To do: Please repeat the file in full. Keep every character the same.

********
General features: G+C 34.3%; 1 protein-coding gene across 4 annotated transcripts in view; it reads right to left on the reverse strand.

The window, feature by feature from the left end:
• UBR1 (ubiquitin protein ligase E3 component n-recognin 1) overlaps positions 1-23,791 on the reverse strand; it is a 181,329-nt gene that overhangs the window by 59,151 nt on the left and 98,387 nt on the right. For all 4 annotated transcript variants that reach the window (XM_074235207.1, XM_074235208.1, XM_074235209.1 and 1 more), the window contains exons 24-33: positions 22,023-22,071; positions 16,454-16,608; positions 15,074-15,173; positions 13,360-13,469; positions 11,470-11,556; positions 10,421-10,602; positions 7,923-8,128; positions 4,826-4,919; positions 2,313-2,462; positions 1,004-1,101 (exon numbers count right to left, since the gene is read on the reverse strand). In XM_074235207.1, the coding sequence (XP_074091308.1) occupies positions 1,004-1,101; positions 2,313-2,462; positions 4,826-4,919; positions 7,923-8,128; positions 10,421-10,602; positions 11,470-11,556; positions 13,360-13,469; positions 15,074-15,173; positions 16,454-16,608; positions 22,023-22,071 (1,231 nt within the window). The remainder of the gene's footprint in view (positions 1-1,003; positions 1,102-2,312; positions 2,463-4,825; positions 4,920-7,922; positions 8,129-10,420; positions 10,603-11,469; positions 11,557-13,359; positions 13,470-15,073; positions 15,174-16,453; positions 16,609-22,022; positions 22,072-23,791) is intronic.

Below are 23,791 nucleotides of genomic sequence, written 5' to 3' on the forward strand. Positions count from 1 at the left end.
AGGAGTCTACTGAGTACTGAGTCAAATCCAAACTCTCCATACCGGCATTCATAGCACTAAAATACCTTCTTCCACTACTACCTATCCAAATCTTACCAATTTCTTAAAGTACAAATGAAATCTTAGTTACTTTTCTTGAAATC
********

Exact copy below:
General features: G+C 34.3%; 1 protein-coding gene across 4 annotated transcripts in view; it reads right to left on the reverse strand.

The window, feature by feature from the left end:
• UBR1 (ubiquitin protein ligase E3 component n-recognin 1) overlaps positions 1-23,791 on the reverse strand; it is a 181,329-nt gene that overhangs the window by 59,151 nt on the left and 98,387 nt on the right. For all 4 annotated transcript variants that reach the window (XM_074235207.1, XM_074235208.1, XM_074235209.1 and 1 more), the window contains exons 24-33: positions 22,023-22,071; positions 16,454-16,608; positions 15,074-15,173; positions 13,360-13,469; positions 11,470-11,556; positions 10,421-10,602; positions 7,923-8,128; positions 4,826-4,919; positions 2,313-2,462; positions 1,004-1,101 (exon numbers count right to left, since the gene is read on the reverse strand). In XM_074235207.1, the coding sequence (XP_074091308.1) occupies positions 1,004-1,101; positions 2,313-2,462; positions 4,826-4,919; positions 7,923-8,128; positions 10,421-10,602; positions 11,470-11,556; positions 13,360-13,469; positions 15,074-15,173; positions 16,454-16,608; positions 22,023-22,071 (1,231 nt within the window). The remainder of the gene's footprint in view (positions 1-1,003; positions 1,102-2,312; positions 2,463-4,825; positions 4,920-7,922; positions 8,129-10,420; positions 10,603-11,469; positions 11,557-13,359; positions 13,470-15,073; positions 15,174-16,453; positions 16,609-22,022; positions 22,072-23,791) is intronic.

Below are 23,791 nucleotides of genomic sequence, written 5' to 3' on the forward strand. Positions count from 1 at the left end.
AGGAGTCTACTGAGTACTGAGTCAAATCCAAACTCTCCATACCGGCATTCATAGCACTAAAATACCTTCTTCCACTACTACCTATCCAAATCTTACCAATTTCTTAAAGTACAAATGAAATCTTAGTTACTTTTCTTGAAATC